Stripe Your Tripod
Here’s a foolproof way to make your partially-extended tripod level on a flat surface if it doesn’t have a
bubble level. First, lay your tripod on its side and extend its legs fully. Now place a yardstick or ruler on each
leg as flush to the rubber foot of each leg as possible. Take a felt-tip marker and mark off increment lines on
the outside of each leg using whatever increments of the ruler you desire (i.e., one inch, 1/2 inch, etc.). Make
sure to mark each leg the same way. When in use, just set up each leg to the same number of increments and
your tripod will be level.

Dave Yonley
Richardson, TX


Mike Mount
Mikes sold for camcorders usually clip onto an accessory shoe. This creates problems if you have a compact
camcorder that doesn’t have an accessory shoe.

One neat solution is to screw the microphone directly to the tripod mounting hole on the bottom of the
camcorder. This is easy to do because many microphone mounting brackets already have threaded holes that
attach to standard mike stands and tripods; just be sure the mike pod you’re using isn’t one of the ones that
doesn’t have this standard-sized hole. Find a 1/4-inch diameter bolt and saw off a 1/2- to 3/4-inch length,
depending on the depth of the hole in your microphone. Carefully file off the edges of the sawed end so
you’ll have a usable thread. Screw one end into your camcorder and you’ll be able to attach your microphone
directly to this mount.

Peter Spiro
Toronto, Canada


A Better Mousetrap
Radio Shack sells a nice little PZM microphone that I use to record, among other things, room tone during
musical performances, lectures and presentations. Too bad it’s not wired as a balanced microphone; then
again, it’s not a $300 unit.

But wait–it is wired as a balanced microphone! Radio Shack simply chose to add an unbalanced
phone connector to give it wider appeal. If you cut off the 1/4-inch phone plug, you’ll find two wires, a red
and a white, and a shield. By attaching an XLR male connector (red to pin two, white to pin three, and shield
to pin one), you’ll get a decent balanced mike for a decent price, one that you can move around without much
concern for cable length. Also, you won’t have to worry about someone stealing your $300 mike.

Dan Daniel
San Francisco, CA


Camcorder-Caliber Case
A letter in a recent “Tools &amp Tips” about making hard-shell cases was nice, but my system works better
and is easier. The sporting goods department at K-Mart offers a double pistol carrying case which has a nice
outdoor design. It’s a reasonably priced hard-shell case with egg crate foam inside. If your equipment is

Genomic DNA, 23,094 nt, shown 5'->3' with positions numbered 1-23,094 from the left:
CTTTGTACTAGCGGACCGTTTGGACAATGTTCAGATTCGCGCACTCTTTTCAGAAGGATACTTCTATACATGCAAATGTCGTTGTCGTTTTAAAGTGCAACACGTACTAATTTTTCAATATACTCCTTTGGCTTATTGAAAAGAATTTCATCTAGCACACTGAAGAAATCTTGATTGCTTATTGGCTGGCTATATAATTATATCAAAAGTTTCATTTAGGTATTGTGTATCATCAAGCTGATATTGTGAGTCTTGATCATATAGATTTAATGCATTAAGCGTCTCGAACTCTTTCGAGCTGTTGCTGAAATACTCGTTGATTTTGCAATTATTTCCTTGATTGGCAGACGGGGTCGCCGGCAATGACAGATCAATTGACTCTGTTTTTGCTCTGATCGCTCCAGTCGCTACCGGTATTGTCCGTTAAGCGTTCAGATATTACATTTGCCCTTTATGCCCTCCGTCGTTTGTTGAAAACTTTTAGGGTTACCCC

thick, you can remove one of the three layers of foam to make more room.

Vince Piserchio
Scranton, PA


Peekaboo Light
If you suspect your remote control doesn’t work, point it at your camcorder and look at it through the
viewfinder (or a monitor) while pushing the button. If it’s working correctly, you’ll see a light flashing. The
reason you can “see” the infrared through the viewfinder is that the image sensor from your camcorder
responds to infrared light, which is invisible to your eyes. I have tested this on a camcorder with a Newvicon
tube and on one with a CCD; the flashes of light were brighter on the CCD, but still visible on the tube
type.

Jean Des Rosiers
Montreal, Canada


Sidekick
I own a Sony Hi8 camcorder that has an infrared (IR) remote control option. Recently I had to activate the
camcorder from the side as I walked into the picture. Since the infrared receiving window was directly above
the lens, this made normal activation impossible. I solved the problem by sticking a small (one cm square)
mirror perpendicular to the IR sensor, using double-face tape. Because of the angle, I was able to activate the
camcorder 45 degrees in front and in back of it. To shoot from the other side, just turn the mirror over and
re-adjust.

Bob Found
Calgary, AB


Nylon Pops
Instead of spending $17.95 on a pop filter for voice-over microphones, you can build one for a dollar. Buy
an embroidery hoop (at least four inches in diameter). Loosen the screw to separate the inner hoop and
stretch an old pair of nylons over it. Put the outer hoop back in place, keeping the nylon taut while tightening
the screw. Then cut off any excess pieces of nylon. A coat hanger made of pliable wire will hold the filter in
place while using the microphone.

Richard Earle
Grafton, MA

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